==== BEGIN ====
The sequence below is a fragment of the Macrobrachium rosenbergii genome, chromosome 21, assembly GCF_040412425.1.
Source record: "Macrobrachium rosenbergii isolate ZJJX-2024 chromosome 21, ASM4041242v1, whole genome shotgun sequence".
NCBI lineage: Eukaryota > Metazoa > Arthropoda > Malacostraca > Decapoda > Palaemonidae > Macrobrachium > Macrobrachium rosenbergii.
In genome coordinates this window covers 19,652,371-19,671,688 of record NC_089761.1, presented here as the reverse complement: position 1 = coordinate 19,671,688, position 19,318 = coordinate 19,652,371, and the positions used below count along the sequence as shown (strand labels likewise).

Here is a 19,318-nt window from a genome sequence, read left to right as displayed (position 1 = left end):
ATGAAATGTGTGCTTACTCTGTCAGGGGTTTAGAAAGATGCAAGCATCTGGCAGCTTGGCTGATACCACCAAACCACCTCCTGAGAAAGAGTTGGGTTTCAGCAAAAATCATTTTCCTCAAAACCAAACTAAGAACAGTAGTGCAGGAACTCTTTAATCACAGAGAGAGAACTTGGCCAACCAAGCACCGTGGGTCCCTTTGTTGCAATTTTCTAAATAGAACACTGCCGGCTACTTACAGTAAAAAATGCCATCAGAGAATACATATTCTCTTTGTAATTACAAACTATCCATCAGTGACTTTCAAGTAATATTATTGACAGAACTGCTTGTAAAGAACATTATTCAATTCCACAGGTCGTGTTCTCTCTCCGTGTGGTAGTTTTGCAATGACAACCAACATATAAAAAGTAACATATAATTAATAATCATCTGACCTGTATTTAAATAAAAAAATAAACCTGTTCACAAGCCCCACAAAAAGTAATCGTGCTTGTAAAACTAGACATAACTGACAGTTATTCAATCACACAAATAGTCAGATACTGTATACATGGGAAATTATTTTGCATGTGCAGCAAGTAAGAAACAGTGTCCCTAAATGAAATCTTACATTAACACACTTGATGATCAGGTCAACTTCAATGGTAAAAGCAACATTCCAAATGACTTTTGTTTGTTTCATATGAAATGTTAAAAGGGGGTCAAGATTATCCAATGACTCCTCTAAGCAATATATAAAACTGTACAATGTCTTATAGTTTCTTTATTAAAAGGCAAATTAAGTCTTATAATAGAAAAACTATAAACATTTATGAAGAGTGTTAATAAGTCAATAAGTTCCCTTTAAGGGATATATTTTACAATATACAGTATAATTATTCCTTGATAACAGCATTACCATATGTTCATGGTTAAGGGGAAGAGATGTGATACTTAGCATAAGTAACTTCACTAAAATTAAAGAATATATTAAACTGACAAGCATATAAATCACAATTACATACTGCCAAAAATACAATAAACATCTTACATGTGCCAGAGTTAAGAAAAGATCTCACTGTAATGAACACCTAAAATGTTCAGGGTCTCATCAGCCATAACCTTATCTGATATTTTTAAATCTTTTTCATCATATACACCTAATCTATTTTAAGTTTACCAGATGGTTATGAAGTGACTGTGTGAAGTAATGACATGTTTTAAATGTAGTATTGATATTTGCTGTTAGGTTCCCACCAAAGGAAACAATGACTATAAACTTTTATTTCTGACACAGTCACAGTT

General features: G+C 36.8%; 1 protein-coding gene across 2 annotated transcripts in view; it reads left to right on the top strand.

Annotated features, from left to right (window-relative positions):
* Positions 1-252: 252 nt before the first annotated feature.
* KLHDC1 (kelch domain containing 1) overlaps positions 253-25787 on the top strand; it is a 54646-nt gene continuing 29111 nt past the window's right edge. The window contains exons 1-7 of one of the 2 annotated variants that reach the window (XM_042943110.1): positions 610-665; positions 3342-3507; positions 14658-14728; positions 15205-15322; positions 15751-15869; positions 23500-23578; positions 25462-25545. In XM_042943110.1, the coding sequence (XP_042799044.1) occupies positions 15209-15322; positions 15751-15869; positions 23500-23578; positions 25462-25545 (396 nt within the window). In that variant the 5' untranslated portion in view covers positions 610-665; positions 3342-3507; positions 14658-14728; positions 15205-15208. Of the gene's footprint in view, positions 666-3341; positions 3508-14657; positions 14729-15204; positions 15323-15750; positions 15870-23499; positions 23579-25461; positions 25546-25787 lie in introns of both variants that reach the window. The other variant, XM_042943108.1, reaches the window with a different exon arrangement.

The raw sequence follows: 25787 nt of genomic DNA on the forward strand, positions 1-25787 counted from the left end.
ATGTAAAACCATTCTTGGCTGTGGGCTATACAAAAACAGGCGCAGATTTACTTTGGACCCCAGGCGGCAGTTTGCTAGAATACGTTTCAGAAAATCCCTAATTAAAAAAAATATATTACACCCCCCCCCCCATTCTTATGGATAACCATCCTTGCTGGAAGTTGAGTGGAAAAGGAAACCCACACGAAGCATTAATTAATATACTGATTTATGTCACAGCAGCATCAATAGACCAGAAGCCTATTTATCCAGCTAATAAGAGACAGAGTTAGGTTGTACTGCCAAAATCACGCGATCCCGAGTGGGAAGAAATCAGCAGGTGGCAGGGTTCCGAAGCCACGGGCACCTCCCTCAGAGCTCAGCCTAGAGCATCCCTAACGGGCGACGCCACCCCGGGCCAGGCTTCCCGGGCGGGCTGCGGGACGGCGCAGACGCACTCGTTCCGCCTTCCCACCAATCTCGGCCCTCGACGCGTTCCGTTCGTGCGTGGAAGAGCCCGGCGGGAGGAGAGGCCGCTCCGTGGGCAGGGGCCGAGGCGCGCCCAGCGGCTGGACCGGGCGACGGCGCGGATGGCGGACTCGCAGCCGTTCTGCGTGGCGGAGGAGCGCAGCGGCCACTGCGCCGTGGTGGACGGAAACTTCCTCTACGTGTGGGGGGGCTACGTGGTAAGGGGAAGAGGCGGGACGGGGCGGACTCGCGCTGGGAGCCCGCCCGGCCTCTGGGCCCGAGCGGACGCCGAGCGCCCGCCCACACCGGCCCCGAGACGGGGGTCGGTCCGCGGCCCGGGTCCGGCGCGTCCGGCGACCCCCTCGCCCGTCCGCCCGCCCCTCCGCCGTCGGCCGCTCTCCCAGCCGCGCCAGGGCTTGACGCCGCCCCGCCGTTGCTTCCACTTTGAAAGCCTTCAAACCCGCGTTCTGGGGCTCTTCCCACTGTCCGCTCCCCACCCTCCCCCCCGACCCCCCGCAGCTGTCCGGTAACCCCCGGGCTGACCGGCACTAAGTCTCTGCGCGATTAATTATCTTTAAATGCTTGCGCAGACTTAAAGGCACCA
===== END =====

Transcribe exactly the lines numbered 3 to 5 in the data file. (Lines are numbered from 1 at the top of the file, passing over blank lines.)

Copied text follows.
NCBI lineage: Eukaryota > Metazoa > Arthropoda > Malacostraca > Decapoda > Palaemonidae > Macrobrachium > Macrobrachium rosenbergii.
In genome coordinates this window covers 19,652,371-19,671,688 of record NC_089761.1, presented here as the reverse complement: position 1 = coordinate 19,671,688, position 19,318 = coordinate 19,652,371, and the positions used below count along the sequence as shown (strand labels likewise).

Here is a 19,318-nt window from a genome sequence, read left to right as displayed (position 1 = left end):